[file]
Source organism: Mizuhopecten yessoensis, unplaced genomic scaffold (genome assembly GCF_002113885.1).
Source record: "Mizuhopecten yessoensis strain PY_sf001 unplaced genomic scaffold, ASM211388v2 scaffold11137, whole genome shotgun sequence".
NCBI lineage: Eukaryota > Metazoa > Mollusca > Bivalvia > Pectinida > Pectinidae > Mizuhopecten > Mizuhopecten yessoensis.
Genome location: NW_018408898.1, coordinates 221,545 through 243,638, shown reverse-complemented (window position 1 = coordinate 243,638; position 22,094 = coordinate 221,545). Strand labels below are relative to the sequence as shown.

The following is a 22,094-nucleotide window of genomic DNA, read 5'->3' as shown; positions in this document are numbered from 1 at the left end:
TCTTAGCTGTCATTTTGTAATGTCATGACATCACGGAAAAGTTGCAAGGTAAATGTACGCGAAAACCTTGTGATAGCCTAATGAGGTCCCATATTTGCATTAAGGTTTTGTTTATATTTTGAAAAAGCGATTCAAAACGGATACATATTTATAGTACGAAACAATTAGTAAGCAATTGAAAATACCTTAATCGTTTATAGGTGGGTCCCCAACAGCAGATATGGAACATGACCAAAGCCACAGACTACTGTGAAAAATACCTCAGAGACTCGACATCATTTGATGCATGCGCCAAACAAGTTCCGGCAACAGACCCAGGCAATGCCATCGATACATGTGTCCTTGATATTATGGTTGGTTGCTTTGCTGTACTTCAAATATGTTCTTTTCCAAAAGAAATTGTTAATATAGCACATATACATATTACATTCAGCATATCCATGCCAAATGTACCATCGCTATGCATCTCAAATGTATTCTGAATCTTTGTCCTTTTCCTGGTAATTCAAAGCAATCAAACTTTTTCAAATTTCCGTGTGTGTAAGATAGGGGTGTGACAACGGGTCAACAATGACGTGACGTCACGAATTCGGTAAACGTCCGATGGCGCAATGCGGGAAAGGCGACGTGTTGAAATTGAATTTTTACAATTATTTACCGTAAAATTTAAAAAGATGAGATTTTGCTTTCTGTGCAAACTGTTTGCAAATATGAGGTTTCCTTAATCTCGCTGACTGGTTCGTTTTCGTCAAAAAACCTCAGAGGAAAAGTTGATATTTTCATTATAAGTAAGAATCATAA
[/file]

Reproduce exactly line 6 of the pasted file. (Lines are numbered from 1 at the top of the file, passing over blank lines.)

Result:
TCTTAGCTGTCATTTTGTAATGTCATGACATCACGGAAAAGTTGCAAGGTAAATGTACGCGAAAACCTTGTGATAGCCTAATGAGGTCCCATATTTGCATTAAGGTTTTGTTTATATTTTGAAAAAGCGATTCAAAACGGATACATATTTATAGTACGAAACAATTAGTAAGCAATTGAAAATACCTTAATCGTTTATAGGTGGGTCCCCAACAGCAGATATGGAACATGACCAAAGCCACAGACTACTGTGAAAAATACCTCAGAGACTCGACATCATTTGATGCATGCGCCAAACAAGTTCCGGCAACAGACCCAGGCAATGCCATCGATACATGTGTCCTTGATATTATGGTTGGTTGCTTTGCTGTACTTCAAATATGTTCTTTTCCAAAAGAAATTGTTAATATAGCACATATACATATTACATTCAGCATATCCATGCCAAATGTACCATCGCTATGCATCTCAAATGTATTCTGAATCTTTGTCCTTTTCCTGGTAATTCAAAGCAATCAAACTTTTTCAAATTTCCGTGTGTGTAAGATAGGGGTGTGACAACGGGTCAACAATGACGTGACGTCACGAATTCGGTAAACGTCCGATGGCGCAATGCGGGAAAGGCGACGTGTTGAAATTGAATTTTTACAATTATTTACCGTAAAATTTAAAAAGATGAGATTTTGCTTTCTGTGCAAACTGTTTGCAAATATGAGGTTTCCTTAATCTCGCTGACTGGTTCGTTTTCGTCAAAAAACCTCAGAGGAAAAGTTGATATTTTCATTATAAGTAAGAATCATAA